– user53141
    Commented Jun 12, 2012 at 19:08
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    @vski, how does forcing the user to call 'strlen' before calling the target function do anything to avoid buffer overflow problems? At least if you check the length yourself within the target function you can be confident about which sense of length is being used (including terminal null or not). Commented Jun 13, 2012 at 1:07
  • @Charles E. Grant: See comment above about StringCbCat and StringCbCatN in Strsafe.h. If you just have a char* and no length, then indeed you have no real choice but to use the str* functions, but the point is to carry-the-length-around, thus it becomes an option between str* and strn* functions of which the latter are preferred.
    – vski
    Commented Jun 13, 2012 at 5:46
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    @vski There is no need to pass around a string's length. There is a need to pass around a buffer's length. Not all buffers are strings, and not all strings are buffers.
    – jamesdlin
    Commented Mar 22, 2017 at 10:34

Your "safety" argument doesn't really hold. If you don't trust the user to hand you a null-terminated string when that's what you documented (and what's "the norm" for plain C), you can't really trust the length they give you either (which they'll probably get by using strlen just as you're doing if they don't have it handy, and which will fail if the "string" wasn't a string in the first place).

There are valid reasons to require a length though: if you want your functions to work on substrings, it is possibly much easier (and efficient) to pass a length than to have the user do some copying magic back and forth to get the null byte at the right place (and risk off-by-one errors along the way).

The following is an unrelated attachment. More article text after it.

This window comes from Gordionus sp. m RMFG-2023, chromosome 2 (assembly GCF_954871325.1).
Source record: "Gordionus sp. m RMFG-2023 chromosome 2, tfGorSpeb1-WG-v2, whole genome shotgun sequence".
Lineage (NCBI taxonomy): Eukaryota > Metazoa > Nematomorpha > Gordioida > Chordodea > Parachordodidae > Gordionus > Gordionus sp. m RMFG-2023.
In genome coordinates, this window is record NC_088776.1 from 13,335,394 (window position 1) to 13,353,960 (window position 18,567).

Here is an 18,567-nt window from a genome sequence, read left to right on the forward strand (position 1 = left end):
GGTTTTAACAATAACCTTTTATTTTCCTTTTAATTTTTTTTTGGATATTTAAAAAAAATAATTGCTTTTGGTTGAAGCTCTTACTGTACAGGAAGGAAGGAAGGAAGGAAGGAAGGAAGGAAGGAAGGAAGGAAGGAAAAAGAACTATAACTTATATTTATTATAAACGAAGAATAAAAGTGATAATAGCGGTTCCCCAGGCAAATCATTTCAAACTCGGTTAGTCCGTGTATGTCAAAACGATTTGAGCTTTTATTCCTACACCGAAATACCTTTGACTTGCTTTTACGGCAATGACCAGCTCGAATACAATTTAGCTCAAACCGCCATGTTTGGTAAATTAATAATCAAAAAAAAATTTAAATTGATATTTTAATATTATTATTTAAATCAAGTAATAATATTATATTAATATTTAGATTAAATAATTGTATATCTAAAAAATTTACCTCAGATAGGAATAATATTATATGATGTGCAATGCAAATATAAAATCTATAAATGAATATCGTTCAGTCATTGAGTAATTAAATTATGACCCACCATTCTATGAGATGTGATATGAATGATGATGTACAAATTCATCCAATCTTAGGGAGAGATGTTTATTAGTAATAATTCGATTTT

Being able to handle encodings where null bytes are not terminations, or being able to handle strings that have embedded nulls (on purpose) can be useful in some circumstances (depends on what exacltly your functions do).
Being able to handle non-null-terminated data (fixed-length arrays) is also handy.
In short: depends on what you're doing in your library, and what type of data you expect your users to be handling.

There's also possibly a performance aspect to this. If your function needs to know the length of the string in advance, and you expect your users to at least usually already know that information, having them pass it (rather than you calculating it) could shave a few cycles.

But if your library expects ordinary plain ASCII text strings, and you don't have excruciating performance constraints and a very good understanding of how your users will interact with your library, adding a length parameter doesn't sound like a good idea. If the string isn't properly terminated, chances are the length parameter will be just as bogus. I don't think you'll gain much with it.